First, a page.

Tag Archives | out of the fog 2015

Spring brings thoughts of strawberries...and pesticides. Photo by Leslie Willoughby

Strawberries, power, and science

Monterey County>> Fragrant, tender, and sweet, strawberries brighten produce aisles nationwide. The use of pesticides assures their abundance and affordable price. Yet the chemicals that protect the berries may extract costs beyond those paid by shoppers. They may harm workers who harvest the berries, as well as their children. A quarter of America’s strawberries grow…

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How Does A Young Brain Read?

Cross-post from the Inside Science Currents Blog Cozying up with a good book can transport a reader anywhere, from Victorian England to the desolate craggy plains of Mordor. We take for granted how seamlessly our mind’s eye paints these elaborate pictures, but it’s natural to wonder how our brains learn to associate a word like…

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Here, Buchanan is measuring groundwater levels in the Ogallala aquifer in Morton County, Kansas.
[Credit: Kansas Geological Survey]

From Journalist to Geologist: A Q&A with Rex Buchanan

After decades as a science reporter, interim director of the Kansas Geological Survey Rex Buchanan now finds himself at the epicenter of a media frenzy.  When Rex Buchanan became interim director of the Kansas Geological Survey in 2010, earthquakes there were practically unheard of. Only a handful had occurred in the previous ten years, and…

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York Johnson, who works with the Tillamook Estuaries Partnership, collects a sample of coastal water in Pacific City, Ore. Ken Buesseler will analyze the sample for radiation from the Fukushima Daiichi nuclear power plant disaster. Photo courtesy of Woods Hole Oceanographic Institution (WHOI).

Fukushima Daiichi news – a teachable moment

Today marks the fourth anniversary of the 2011 Fukushima Daiichi nuclear disaster. On March 11, 2011, a magnitude-9.0 earthquake occurred offshore of Japan and kicked off a tsunami. At the Fukushima Daiichi nuclear power station, the natural disasters knocked out backup power systems used to cool reactors. Consequently, three reactors underwent fuel melting, hydrogen explosions,…

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credit Shaury Nash (Flickr)

Sequenced and Confused

Dear Scicom Slug, A few years ago I paid $99, spit into a tube and signed up for 23andMe, a direct to consumer DNA testing service. Through their site I learned my genes gave me a low chance for most cancers, a higher chance for diabetes (not much of a surprise given that both my…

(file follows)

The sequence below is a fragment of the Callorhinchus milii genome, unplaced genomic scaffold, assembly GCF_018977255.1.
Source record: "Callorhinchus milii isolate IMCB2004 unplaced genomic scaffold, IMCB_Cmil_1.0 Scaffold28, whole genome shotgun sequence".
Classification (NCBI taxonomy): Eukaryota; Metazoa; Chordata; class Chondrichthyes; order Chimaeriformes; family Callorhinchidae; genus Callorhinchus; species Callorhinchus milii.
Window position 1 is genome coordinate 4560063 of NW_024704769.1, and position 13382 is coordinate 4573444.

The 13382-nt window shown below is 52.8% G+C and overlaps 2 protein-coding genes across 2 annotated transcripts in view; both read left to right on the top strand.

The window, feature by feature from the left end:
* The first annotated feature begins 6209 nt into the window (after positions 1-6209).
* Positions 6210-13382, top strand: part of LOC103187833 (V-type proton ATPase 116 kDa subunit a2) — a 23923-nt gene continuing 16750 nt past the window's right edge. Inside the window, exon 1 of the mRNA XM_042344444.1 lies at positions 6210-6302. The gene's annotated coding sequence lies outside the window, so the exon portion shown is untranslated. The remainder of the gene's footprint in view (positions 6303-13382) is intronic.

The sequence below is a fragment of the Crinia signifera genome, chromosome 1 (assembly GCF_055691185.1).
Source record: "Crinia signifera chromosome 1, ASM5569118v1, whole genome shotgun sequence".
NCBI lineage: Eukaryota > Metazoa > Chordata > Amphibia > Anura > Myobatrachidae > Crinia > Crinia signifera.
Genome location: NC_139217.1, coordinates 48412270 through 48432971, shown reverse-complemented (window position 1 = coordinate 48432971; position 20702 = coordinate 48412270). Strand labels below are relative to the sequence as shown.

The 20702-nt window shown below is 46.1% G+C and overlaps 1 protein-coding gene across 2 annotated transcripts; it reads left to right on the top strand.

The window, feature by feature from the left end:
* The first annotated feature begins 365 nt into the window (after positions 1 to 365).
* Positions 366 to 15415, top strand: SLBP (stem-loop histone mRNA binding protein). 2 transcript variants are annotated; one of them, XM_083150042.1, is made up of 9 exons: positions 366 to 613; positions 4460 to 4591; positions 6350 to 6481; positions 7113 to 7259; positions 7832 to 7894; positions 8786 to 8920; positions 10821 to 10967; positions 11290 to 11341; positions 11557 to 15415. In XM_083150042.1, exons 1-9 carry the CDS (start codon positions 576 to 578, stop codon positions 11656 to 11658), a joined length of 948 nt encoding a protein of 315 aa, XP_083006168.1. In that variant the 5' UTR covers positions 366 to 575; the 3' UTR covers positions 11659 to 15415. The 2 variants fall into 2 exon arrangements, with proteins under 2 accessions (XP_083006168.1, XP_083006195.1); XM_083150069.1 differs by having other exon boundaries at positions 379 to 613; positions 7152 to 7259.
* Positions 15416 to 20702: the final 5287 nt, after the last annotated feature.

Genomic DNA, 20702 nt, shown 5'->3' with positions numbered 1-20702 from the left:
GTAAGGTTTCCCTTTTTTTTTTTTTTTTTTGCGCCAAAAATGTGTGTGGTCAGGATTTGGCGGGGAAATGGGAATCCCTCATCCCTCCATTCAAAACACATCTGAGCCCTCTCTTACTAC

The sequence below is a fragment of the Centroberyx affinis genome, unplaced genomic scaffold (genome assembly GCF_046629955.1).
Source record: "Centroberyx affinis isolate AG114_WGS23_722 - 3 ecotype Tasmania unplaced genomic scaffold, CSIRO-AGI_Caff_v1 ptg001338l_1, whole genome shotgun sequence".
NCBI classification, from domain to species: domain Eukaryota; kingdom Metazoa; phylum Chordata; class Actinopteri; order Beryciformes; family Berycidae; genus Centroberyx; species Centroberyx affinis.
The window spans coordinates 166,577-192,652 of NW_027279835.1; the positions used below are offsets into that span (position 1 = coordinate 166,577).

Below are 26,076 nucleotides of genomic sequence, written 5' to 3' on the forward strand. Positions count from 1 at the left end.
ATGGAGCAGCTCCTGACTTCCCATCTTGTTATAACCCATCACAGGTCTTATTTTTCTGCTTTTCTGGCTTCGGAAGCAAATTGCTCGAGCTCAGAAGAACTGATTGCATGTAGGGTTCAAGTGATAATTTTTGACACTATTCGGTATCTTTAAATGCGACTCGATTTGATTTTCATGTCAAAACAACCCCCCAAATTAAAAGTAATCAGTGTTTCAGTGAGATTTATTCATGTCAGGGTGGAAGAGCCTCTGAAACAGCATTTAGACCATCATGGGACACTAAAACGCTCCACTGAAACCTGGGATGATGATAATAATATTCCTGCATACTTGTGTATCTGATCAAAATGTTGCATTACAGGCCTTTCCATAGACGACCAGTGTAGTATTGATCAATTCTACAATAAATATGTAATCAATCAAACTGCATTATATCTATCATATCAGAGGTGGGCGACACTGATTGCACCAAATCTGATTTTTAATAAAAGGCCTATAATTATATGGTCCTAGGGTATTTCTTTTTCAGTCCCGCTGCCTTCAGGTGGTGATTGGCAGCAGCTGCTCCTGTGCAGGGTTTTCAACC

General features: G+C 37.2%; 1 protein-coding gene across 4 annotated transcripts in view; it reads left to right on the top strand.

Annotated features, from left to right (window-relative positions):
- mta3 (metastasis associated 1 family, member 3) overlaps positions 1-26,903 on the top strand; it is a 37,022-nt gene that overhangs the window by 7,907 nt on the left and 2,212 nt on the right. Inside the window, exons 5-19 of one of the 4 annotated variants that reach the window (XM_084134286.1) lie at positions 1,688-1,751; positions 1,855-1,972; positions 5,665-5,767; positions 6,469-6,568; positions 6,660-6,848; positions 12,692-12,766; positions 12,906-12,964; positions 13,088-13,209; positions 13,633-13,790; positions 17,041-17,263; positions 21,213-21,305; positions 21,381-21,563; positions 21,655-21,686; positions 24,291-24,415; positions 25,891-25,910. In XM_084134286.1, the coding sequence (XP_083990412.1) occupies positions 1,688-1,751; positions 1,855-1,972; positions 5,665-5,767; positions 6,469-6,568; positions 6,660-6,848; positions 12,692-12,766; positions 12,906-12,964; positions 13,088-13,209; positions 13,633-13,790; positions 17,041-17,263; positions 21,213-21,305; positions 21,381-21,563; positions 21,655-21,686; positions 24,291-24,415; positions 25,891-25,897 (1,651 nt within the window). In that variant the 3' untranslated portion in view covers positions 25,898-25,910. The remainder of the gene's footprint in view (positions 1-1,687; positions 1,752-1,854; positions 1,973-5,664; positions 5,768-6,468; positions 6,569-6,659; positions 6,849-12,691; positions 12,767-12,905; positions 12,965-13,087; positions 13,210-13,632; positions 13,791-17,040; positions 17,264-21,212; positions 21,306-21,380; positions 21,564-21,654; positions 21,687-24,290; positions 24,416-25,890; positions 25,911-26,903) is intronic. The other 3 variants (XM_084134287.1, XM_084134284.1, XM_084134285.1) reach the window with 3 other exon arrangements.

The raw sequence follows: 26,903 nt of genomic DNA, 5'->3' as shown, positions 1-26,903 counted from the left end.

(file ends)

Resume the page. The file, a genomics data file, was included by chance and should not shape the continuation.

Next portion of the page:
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We turn to the moon figuratively to inspire and imagine. Someday we may return literally to expand our horizons. In this painting astronauts survey a lunar landscape from a rock outcrop. Painting © William K. Hartmann, at Planetary Science Institute, Tucson.

Our moon as art

Like any classic work of art, the moon means different things to different people. For millennia, humans have used its omnipresent face as a canvas for storytelling. Today, we see Earth’s faithful satellite in everything from the children’s book “Goodnight Moon” to the gallery of images collected by NASA’s Lunar Reconnaissance Orbiter (LRO). Even the…

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Keeping an eye on birds and carbon footprints

  Christmas time draws nature-lovers outdoors to watch the sky. They are uninterested in magical sleigh rides, however — their binoculars follow flocks of birds. December 14 through January 5  marks the 115th annual Christmas Bird Count in which thousands of avian enthusiasts count bird numbers and species for one day —  in California, local bird-lovers organized counting…

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The sign marking the front of Our Green Thumb community garden on campus at the Monterey Institute of International Studies.

Community garden teaches water-saving strategies

Walking up the stone path leading to Our Green Thumb community garden, I peer over the fence and notice that some of the plots look better than others. “You can tell which ones are student plots,” says Trent Hodges, my guide and a master’s student in International Environmental Policy at the Monterey Institute of International…

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Redwood forest canyon, Felton, California. H Grimes, Flickr

Living Deep in a Redwood Canyon

After moving 50 times in 50 years, I finally settled down in a deep redwood canyon, across a potholed single lane road from a large state park. Eleven years later, my wife and I are still discovering the hidden treasures in our little 0.44-acre property. Compared to the cities and suburbs we lived in before,…

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Image credit: Christina via flickr Commons | Cropped: http://ow.ly/E4BSG

A Place for Religion at the Lab Bench

The remains of eggs Benedict, hash browns, and Bloody Marys littered the brunch table as my girlfriends and I exchanged stories from the previous month. Among the tales of work, men and family, one story stood out. A friend explained how she and her partner had handled their tough year: They went to church. “But,…

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